Blogs » Lesley, Student of Life » Loss, Recovery and the Holidays


I love the holidays with the cheerful decorations, parties, shopping for loved ones and presents-but losses over the years have squashed my enthusiasm. Personally, in the last two years, family members have died, I’ve gone through a divorce and a couple of close friendships have ended. Instead of being excited and looking forward to family visits, I am instead feeling stressed and dread the holidays now.

There is nothing like a deep emotional loss to stop you in your tracks. Instead of feeling the love, joy and spirit of giving, you are reminded of the loved one who is gone. You miss them terribly and with the holidays, happy memories spring up and maybe some painful. You may wish you had done more, or been nicer to them. Regrets and guilt may cause feelings of sadness or even depression.

Loss doesn’t have to be just from the death of a loved one. Feelings of grief may still arise after a divorce or breakup of a significant other or friend. Feelings of loss can still be felt years after a big move or job change. The loss I am going to focus on is the loss of loved ones, what can help you recover and more importantly get you through the holidays.

The first step is to forget everything you were told about: Time healing all wounds, keep busy and the pain will fade, hide your tears, hide your pain, grieve alone, fake it till you make it. Recovery is an active process. It helps to list out the losses over the years you have experienced and try to determine which ones are still inhibiting your growth and happiness. After you narrow it down to one big loss you feel is holding you back, examine the relationship. What are the good memories and what are the bad memories? What do you feel is left unsaid? What do you need to do or hear to move on? Missing someone doesn’t change. You will always love and miss the person now gone-but with recovery, instead of feelings of pain and sadness; you can feel love and peace when memories arise.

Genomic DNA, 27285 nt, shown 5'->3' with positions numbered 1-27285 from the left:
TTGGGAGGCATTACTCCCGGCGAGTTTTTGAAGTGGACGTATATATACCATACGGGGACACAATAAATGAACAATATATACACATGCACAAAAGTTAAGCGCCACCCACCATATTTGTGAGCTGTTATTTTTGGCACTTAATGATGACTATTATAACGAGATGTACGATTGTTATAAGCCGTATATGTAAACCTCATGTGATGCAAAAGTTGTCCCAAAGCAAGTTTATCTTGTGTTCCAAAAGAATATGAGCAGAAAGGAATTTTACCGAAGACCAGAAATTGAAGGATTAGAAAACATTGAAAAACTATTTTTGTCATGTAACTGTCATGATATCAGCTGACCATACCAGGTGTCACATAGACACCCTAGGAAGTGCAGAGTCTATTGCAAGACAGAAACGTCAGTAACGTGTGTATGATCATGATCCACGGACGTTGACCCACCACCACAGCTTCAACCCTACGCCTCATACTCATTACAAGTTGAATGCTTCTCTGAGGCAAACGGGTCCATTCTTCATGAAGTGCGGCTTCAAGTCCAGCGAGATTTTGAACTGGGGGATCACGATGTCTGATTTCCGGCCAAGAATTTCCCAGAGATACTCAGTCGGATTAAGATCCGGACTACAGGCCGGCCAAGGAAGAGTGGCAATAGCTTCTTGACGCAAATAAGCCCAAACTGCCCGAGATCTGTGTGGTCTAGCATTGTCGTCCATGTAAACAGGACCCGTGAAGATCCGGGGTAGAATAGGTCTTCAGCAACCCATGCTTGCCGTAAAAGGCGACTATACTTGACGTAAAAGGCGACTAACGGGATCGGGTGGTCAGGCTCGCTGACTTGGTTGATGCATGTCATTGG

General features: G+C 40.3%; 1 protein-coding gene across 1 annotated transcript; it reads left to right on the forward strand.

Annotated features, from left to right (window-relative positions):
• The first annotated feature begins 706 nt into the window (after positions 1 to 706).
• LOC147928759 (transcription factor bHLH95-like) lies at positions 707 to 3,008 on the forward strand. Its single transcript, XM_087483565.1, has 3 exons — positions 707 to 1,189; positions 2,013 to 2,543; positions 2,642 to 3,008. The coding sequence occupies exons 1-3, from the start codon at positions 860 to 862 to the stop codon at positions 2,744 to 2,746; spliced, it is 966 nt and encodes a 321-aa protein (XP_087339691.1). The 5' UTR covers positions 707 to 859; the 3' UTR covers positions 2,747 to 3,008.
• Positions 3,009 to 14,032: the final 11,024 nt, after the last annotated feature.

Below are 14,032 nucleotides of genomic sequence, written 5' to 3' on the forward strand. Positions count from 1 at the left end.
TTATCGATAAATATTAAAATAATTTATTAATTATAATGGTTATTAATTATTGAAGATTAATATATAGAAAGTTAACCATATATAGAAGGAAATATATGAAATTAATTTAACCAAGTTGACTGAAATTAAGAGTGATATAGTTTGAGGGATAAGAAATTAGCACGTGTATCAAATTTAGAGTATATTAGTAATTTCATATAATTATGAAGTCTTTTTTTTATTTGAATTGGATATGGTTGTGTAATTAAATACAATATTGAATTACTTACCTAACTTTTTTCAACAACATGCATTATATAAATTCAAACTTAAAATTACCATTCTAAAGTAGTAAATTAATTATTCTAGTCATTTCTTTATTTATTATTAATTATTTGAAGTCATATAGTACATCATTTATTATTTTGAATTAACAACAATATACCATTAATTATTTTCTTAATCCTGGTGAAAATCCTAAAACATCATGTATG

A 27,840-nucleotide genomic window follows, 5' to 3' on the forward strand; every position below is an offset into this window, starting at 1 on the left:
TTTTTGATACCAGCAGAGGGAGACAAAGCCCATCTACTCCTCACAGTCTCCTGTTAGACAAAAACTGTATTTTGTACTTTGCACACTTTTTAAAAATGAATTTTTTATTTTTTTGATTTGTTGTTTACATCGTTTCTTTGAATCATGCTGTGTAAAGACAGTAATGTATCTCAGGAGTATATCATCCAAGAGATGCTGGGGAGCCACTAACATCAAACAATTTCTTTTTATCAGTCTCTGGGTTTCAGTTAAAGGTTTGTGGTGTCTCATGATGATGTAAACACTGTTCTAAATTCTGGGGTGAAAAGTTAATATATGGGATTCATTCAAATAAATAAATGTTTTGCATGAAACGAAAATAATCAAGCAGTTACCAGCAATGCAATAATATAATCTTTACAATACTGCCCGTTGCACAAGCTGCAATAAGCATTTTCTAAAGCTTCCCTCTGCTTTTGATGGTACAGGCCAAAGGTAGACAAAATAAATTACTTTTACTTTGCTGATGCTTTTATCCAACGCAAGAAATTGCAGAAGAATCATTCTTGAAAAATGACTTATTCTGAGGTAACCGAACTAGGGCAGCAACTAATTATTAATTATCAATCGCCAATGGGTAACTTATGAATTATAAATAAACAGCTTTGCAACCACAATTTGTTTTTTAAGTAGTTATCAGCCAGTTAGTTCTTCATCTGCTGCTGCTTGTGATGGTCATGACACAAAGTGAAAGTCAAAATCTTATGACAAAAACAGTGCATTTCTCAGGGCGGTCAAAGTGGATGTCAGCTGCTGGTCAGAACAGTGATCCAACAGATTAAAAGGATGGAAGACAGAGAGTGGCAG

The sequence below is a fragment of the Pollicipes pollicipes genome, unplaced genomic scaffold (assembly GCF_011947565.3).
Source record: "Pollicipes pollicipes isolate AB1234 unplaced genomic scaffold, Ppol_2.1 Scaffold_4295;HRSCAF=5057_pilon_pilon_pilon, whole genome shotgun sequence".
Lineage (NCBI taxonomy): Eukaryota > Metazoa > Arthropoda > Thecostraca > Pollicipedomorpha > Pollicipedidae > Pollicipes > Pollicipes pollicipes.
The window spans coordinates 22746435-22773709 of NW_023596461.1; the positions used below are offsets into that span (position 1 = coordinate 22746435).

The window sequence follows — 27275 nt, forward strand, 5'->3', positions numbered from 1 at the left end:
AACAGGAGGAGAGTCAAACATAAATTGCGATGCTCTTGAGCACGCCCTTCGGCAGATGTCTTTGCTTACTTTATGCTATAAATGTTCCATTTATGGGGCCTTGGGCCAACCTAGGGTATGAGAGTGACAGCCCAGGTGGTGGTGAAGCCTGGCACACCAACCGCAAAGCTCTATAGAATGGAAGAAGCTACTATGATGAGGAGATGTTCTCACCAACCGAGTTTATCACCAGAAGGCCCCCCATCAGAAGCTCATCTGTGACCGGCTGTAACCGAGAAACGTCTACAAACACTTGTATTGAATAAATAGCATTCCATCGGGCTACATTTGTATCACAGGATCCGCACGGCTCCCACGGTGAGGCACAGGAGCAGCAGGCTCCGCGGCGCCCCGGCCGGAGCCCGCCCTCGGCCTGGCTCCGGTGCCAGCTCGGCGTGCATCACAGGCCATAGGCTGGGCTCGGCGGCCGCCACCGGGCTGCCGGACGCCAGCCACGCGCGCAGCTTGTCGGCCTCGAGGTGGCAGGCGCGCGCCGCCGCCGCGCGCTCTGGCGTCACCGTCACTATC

A book that has been helping me: The Grief Recovery Handbook: A Step-by-Step Program for Moving Beyond Loss by John W. James and Frank Cherry, strongly recommends not grieving alone-but with a partner.

Yes, find a friend or family member who is willing to take the steps from loss to recovery with you. The purpose of this is to have someone you can be candid and honest with and reveal your innermost secrets and pain and who will share their own. All discussions are strictly confidential, and it helps to have a trusting partner to realize that you are not alone. If it is hard for you to open up to people, then I recommend an online support group.

The holidays with all the bright, cheery decorations, festive music and celebrations should be a fun and happy time of year. Take an active part in moving beyond loss. Don’t let feelings of grief, loss and sadness hold you back from experiencing the joy of celebrations or the warmth and love from family and friends still in your life.

Info: Online Support Group at‘Coping with the Loss of Our Loved Ones Daily’